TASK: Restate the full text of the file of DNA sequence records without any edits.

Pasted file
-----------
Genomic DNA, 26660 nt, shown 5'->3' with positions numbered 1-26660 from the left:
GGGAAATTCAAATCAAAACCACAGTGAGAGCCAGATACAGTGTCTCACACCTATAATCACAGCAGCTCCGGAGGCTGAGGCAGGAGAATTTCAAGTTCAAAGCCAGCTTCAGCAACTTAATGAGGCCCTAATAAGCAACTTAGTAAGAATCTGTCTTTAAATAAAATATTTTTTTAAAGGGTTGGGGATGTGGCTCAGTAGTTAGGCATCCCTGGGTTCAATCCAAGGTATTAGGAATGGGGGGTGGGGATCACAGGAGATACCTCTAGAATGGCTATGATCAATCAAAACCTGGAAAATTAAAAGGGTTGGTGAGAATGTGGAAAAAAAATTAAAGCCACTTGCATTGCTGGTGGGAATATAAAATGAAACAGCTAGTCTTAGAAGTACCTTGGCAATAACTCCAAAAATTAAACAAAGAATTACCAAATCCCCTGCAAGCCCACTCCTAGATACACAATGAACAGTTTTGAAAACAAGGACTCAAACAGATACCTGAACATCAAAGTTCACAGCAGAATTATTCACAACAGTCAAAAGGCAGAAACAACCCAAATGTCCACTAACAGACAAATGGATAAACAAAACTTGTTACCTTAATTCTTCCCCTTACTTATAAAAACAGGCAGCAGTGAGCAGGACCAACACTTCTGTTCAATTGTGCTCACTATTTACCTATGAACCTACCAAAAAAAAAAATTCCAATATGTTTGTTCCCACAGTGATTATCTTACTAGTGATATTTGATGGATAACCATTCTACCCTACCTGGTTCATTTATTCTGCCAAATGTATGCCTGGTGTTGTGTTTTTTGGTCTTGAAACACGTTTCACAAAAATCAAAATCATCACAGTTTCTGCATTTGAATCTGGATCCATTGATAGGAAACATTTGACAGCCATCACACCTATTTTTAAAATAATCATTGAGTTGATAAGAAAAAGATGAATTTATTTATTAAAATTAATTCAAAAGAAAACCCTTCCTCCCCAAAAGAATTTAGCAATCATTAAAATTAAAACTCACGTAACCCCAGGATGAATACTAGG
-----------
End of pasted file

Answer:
Genomic DNA, 26660 nt, shown 5'->3' with positions numbered 1-26660 from the left:
GGGAAATTCAAATCAAAACCACAGTGAGAGCCAGATACAGTGTCTCACACCTATAATCACAGCAGCTCCGGAGGCTGAGGCAGGAGAATTTCAAGTTCAAAGCCAGCTTCAGCAACTTAATGAGGCCCTAATAAGCAACTTAGTAAGAATCTGTCTTTAAATAAAATATTTTTTTAAAGGGTTGGGGATGTGGCTCAGTAGTTAGGCATCCCTGGGTTCAATCCAAGGTATTAGGAATGGGGGGTGGGGATCACAGGAGATACCTCTAGAATGGCTATGATCAATCAAAACCTGGAAAATTAAAAGGGTTGGTGAGAATGTGGAAAAAAAATTAAAGCCACTTGCATTGCTGGTGGGAATATAAAATGAAACAGCTAGTCTTAGAAGTACCTTGGCAATAACTCCAAAAATTAAACAAAGAATTACCAAATCCCCTGCAAGCCCACTCCTAGATACACAATGAACAGTTTTGAAAACAAGGACTCAAACAGATACCTGAACATCAAAGTTCACAGCAGAATTATTCACAACAGTCAAAAGGCAGAAACAACCCAAATGTCCACTAACAGACAAATGGATAAACAAAACTTGTTACCTTAATTCTTCCCCTTACTTATAAAAACAGGCAGCAGTGAGCAGGACCAACACTTCTGTTCAATTGTGCTCACTATTTACCTATGAACCTACCAAAAAAAAAAATTCCAATATGTTTGTTCCCACAGTGATTATCTTACTAGTGATATTTGATGGATAACCATTCTACCCTACCTGGTTCATTTATTCTGCCAAATGTATGCCTGGTGTTGTGTTTTTTGGTCTTGAAACACGTTTCACAAAAATCAAAATCATCACAGTTTCTGCATTTGAATCTGGATCCATTGATAGGAAACATTTGACAGCCATCACACCTATTTTTAAAATAATCATTGAGTTGATAAGAAAAAGATGAATTTATTTATTAAAATTAATTCAAAAGAAAACCCTTCCTCCCCAAAAGAATTTAGCAATCATTAAAATTAAAACTCACGTAACCCCAGGATGAATACTAGG